Mother has got safety ignorant Indian cowboys in to replace an asbestos
cement garage roof. Method of removal of the old roof is hammers and
smashing it all to pieces, dry, no mask or overall protection & dust
Should I call H&S?
Should they all start making wills?
How long should she wait for the dust to settle before entering the place?
Yes - for the sake of the poor saps getting regular work exposure, and
likely to have serious health problems years down the line.
Are they paying for proper, legal disposal of asbestos?
Are you aware that you are likely to be committing an offence by
knowingly contracting someone to work like this?
"Sporadic and low intensity, guv'nor" is the favoured form of words
for fending off the bowler hat.
That, and placing the air sampler well _upwind_ of the job site.
"Air sampler". I crack myself up. As if.
Any particular reason to replace it? Did it need fixing, or was it
being removed because asbestos is "too dangerous to leave in place".
Hammering it is fortunately a bit less troublesome than disk cutting
it - or even for that matter, pressure-washing the moss off it.
I wouldn't panic, but I would try to encourage safe practice from now
on, a cleanup of the mess they've made so far, and having _their_
lungs doing it. Also check where the stuff is eventually being
disposed of, as they sound like the sort of people who'd be fly-
tipping it under the nearest hedge.
I'm curious as to how you are supposed to do this? Water sprays to keep it
all damped down? Or do you paint over it all before you start? In which
case, what about cut edges? I'm assuming here that it's not possible on a
roof to seal the whole area off completely.
On Mon, 7 Mar 2011 18:08:30 -0000, Skipweasel wrote:
Yep build a scaffold to enclose the entire structure, double cover
that with polythene, fit air locks and a negative pressure system.
Everything is double bagged inside the containment.
Bit OTT for an asbestos cement roof which is probably white asbestos
and relatively safe compared to blue or brown. Bashing it up with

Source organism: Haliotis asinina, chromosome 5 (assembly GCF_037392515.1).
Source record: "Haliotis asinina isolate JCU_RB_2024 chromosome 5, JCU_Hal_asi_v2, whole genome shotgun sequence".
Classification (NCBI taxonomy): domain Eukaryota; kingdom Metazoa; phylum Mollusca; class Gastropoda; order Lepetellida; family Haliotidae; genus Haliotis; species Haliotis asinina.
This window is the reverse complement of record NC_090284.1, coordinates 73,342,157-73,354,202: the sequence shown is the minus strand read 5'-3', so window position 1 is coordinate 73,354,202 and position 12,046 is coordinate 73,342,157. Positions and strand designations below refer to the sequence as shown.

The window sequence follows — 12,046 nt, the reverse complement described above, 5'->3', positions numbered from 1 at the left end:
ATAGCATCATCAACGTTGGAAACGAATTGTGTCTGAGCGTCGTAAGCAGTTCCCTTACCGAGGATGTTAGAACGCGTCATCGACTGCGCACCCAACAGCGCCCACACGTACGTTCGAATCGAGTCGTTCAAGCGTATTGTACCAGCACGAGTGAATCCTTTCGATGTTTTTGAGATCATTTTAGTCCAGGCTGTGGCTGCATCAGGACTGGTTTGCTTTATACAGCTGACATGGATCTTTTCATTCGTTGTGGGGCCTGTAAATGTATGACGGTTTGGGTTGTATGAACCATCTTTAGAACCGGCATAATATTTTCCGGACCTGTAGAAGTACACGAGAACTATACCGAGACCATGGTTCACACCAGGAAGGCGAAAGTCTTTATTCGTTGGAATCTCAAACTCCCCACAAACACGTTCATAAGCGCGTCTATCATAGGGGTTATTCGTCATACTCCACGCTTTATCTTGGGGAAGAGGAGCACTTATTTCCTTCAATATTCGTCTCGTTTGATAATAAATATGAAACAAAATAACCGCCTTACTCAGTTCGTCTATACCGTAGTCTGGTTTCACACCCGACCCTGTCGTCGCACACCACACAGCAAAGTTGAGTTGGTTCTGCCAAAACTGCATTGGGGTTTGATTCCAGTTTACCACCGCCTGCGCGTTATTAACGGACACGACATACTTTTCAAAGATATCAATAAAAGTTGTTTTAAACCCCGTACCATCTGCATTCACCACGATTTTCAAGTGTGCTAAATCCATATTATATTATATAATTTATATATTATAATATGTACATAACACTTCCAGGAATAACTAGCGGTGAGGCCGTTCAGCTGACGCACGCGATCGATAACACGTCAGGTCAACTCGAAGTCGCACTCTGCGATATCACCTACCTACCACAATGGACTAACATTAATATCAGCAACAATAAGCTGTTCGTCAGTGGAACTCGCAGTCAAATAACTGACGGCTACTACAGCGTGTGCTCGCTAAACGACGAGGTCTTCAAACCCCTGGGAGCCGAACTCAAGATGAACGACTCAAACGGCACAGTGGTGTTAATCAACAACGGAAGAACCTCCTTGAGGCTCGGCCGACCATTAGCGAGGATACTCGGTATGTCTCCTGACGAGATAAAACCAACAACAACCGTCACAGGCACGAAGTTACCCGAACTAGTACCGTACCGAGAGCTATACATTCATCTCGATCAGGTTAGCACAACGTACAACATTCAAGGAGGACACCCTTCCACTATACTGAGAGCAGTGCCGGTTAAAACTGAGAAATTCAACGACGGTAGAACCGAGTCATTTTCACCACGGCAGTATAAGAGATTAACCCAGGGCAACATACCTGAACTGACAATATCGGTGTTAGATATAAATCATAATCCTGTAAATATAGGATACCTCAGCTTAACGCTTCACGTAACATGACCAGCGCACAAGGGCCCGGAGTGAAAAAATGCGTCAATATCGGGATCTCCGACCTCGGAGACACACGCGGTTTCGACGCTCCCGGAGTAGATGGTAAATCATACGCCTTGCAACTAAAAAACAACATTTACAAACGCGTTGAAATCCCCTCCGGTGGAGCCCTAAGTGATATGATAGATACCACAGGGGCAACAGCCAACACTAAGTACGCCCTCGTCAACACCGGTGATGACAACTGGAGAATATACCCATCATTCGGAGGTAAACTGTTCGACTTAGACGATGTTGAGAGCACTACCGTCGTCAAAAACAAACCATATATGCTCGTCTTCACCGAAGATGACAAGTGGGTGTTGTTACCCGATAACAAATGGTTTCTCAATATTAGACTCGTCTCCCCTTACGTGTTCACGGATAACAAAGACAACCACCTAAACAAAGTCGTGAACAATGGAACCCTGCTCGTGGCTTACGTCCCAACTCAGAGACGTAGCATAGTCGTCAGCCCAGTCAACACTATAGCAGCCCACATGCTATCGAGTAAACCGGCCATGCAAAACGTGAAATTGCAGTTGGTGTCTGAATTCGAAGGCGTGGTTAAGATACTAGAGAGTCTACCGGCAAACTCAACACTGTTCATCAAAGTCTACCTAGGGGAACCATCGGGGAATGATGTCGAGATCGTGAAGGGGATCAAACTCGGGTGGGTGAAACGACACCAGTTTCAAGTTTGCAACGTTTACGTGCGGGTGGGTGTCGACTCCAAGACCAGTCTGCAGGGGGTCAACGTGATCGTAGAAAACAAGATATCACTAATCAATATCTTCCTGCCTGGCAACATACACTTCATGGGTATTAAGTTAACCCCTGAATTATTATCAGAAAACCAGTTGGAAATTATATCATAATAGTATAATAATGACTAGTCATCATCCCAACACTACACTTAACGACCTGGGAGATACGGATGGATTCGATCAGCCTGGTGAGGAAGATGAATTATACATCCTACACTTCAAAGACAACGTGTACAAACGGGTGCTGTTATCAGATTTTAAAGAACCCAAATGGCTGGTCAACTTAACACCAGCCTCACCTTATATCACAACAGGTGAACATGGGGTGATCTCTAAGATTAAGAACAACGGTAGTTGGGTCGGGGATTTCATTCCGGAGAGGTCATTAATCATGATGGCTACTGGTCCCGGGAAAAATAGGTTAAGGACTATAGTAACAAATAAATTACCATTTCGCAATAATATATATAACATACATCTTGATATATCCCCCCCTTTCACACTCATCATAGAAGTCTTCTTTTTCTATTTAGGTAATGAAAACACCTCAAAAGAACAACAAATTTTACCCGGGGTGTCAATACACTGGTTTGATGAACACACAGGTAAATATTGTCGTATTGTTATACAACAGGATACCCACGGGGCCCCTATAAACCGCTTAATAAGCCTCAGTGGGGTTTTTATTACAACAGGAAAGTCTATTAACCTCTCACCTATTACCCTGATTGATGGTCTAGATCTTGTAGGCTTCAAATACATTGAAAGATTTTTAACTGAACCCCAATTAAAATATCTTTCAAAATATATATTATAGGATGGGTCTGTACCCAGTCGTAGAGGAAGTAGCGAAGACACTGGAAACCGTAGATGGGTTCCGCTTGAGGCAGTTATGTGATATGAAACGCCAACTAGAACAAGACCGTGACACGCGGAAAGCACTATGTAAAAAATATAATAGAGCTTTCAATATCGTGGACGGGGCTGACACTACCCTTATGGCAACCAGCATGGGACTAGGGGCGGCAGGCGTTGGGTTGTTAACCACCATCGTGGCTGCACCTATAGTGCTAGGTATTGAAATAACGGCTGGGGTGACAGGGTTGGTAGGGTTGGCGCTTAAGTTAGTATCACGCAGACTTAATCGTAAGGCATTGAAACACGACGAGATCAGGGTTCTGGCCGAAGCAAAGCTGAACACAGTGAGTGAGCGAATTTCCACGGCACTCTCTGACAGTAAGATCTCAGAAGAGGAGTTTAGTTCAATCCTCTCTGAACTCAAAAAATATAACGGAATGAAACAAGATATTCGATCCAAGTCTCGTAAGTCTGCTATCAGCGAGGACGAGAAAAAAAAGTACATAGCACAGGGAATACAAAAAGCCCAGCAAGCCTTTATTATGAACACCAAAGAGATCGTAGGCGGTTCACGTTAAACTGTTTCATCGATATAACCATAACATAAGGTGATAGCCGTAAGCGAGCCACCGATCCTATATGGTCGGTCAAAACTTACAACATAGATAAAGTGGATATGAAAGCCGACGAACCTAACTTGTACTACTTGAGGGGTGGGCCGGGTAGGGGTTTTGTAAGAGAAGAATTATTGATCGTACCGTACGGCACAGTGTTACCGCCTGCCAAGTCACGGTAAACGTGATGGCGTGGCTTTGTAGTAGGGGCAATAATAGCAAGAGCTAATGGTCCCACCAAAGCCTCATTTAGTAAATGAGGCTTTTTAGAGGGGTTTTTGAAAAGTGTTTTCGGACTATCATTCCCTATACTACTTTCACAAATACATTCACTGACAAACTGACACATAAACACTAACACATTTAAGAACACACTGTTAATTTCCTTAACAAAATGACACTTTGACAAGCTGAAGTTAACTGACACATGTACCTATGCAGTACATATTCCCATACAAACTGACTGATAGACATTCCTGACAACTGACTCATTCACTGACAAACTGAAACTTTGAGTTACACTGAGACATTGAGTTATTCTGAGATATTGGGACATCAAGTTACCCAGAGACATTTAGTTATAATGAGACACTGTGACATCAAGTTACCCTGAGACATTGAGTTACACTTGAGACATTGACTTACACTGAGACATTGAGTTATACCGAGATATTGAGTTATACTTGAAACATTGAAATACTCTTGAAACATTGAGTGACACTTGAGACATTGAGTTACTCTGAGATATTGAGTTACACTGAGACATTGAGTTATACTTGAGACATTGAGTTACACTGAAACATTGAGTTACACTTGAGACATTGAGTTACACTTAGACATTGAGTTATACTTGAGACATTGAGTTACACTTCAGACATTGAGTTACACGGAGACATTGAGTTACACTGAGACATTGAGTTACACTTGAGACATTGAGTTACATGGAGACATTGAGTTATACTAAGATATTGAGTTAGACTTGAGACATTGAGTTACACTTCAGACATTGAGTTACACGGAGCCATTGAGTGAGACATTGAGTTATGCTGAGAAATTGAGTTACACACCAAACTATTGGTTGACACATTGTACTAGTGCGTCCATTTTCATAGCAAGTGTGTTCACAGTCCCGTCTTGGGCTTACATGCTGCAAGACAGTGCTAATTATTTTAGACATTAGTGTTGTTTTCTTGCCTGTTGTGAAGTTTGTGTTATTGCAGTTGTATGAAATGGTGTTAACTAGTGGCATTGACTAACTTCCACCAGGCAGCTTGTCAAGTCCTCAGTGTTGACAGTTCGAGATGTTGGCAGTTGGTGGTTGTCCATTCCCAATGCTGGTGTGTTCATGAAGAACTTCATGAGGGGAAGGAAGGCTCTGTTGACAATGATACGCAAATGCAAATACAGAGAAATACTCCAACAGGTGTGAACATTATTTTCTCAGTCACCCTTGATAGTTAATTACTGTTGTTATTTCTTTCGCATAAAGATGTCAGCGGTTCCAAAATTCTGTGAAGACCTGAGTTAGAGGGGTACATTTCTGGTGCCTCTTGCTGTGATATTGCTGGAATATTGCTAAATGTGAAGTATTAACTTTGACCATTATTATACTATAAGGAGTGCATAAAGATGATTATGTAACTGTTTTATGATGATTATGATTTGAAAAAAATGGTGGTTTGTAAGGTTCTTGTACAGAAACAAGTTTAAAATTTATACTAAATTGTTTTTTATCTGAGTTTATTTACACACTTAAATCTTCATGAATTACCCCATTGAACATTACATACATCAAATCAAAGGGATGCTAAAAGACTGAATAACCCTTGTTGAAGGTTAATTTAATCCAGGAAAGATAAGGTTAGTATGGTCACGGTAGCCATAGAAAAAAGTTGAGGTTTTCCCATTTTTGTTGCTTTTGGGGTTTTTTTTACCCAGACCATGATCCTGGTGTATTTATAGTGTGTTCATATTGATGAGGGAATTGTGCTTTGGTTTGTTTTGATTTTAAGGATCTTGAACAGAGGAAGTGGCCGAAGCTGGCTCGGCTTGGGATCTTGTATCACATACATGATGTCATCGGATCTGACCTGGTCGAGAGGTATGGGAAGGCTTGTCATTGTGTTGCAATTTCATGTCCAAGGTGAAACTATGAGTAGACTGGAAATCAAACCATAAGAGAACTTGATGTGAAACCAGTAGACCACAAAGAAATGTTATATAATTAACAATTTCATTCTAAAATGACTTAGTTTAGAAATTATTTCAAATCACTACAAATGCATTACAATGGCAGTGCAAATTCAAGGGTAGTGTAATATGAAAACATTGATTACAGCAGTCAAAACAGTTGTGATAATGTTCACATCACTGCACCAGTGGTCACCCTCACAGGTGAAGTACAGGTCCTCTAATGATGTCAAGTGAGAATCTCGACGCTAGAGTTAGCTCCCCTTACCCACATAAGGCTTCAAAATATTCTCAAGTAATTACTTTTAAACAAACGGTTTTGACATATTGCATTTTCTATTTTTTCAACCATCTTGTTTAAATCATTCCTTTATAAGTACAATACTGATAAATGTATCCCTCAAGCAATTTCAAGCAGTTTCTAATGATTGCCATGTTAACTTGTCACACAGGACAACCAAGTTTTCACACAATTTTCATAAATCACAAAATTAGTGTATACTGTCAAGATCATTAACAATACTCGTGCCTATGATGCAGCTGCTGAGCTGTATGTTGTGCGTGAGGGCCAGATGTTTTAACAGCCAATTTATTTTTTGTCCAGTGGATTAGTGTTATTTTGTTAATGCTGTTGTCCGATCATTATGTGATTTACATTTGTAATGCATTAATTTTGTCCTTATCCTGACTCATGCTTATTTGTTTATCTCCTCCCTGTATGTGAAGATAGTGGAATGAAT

hammers or angle grinding into manageable bits with no attempt at
dust control or breathing protection is at the other extreme though.
On Mon, 07 Mar 2011 22:24:07 +0000, Peter Parry wrote:
I'd agree with that. There is a lot of FUD surrounding asbestos. Yes,
it can be nasty stuff, documented cases of people going down with
asbestosis or related lung disease 50 years after a single 15 minute
exposure to low levels. But that would almost certainly be blue or
brown asbestos not white that is commonly found in asbestos cement.
The average handyman is probably more at risk from the dust produced
by machine MDF or hard woods.
Ill agree about the FUD. Those documented cases - do you have a link?
Or is it just a case of "Well they must have been exposed to Asbestos or
they wouldn't be ill"?
I'm sure most builders won't remember exactly what was in that building
they knocked down 15 years ago.
That's possibly true. But how do you prove it? Say 90% of all cases
are in people who smoked. And the other 10% are in people who have been
exposed to smoke (or asbestos). You can't really tell whether some of
the cases were associated with something else, because of the strong
smoke (or asbestos!) effect on the disease.
You can't with lung diseases, but you can with mesothelioma. There's
really nothing much else that causes it.
Legally there's no requirement to prove that asbestos caused a
condition anyway. The legal test is that it _probably_ caused it,
which is accepted as being proven if the exposure caused at least a
doubling of risk (sounds low, but actually it makes statistical
sense). A doubling of risk is not an epidemiologically serious
increase in risk - in most studies of rare conditions with small
sample groups it's hard to demonstrate significance - but it can be
enough to show cause.
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